1:00 PM




Nov 14


Raymond James Stadium

1:00 PM




Nov 21


Bank of America Stadium

1:00 PM




Nov 28


Cleveland Browns Stadium

1:00 PM




Dec 05


Qwest Field

4:15 PM




Dec 12


Bank of America Stadium

1:00 PM




Dec 19


Bank of America Stadium

1:00 PM




Dec 23


Heinz Field

8:20 PM




Jan 02


Georgia Dome

1:00 PM





Coaching Strategy


The Panthers will put the same emphasis on the ground game as they did last year, making each running back in Carolina just as valuable as they were in 2009. But don’t be surprised if you see the Panthers open up the passing game a bit more as Moore progresses through the season.

Luckily for fantasy owners, there are still some familiar names you can target early and ride their wave of success.


·         Moore is an immediate sleeper pick, especially as a QB No. 2

·         Steve Smith will bounce back in 2010

·         The ground game is as dangerous as it gets, and should produce yet again in 2010

·         Jimmy Clausen is a great Dynasty and/or Keeper pick up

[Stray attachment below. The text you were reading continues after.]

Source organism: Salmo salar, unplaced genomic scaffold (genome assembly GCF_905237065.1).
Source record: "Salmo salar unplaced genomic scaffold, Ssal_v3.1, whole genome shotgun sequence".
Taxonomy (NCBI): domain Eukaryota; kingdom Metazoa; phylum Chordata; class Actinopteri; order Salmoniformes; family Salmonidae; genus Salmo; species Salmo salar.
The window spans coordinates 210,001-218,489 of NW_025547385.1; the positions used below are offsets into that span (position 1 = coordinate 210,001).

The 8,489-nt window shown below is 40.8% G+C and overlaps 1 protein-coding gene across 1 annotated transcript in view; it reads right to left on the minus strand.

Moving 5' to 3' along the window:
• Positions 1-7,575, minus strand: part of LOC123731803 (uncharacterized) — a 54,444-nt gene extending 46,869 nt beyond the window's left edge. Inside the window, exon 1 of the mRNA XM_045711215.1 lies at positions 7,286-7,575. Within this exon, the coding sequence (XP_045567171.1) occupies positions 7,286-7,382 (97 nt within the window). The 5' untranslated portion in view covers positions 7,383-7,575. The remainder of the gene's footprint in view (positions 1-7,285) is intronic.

As we talked about before, the Panthers play a slightly modified version of a base Cover 2, which means a couple of things:

1. Most of the traffic (especially against the run) gets redirected towards the WLB, meaning those players, such as James Anderson, Dan Connor, or Jamar Williams, will get a ton of work (whoever wins out, of course) and tackle chances simply by default, making them solid options to consider.

2. Because of their style of play, MLB Jon Beason is free to do damn near whatever he wants, whether it be in pass coverage or ground support, making him a Top Five IDP linebacker.

The only question for the Panthers is their suspect defensive line minus Everett Brown. The consensus is they won’t get at the QB as much as they did in 2009, potentially hurting the value of players like Charles Johnson and Tyler Branton, but a sub-par D-Line also means a ton of work for those corners….can someone say interceptions?

The safety position in Carolina offers very little in IDP leagues, considering the other top notch options out there for you to consider, so I wouldn’t bother.

If you enjoyed this article please check out the rest of our 2010 Fantasy Football Team Analysis. Green Bay - Philadelphia - WashingtonDenver and much more.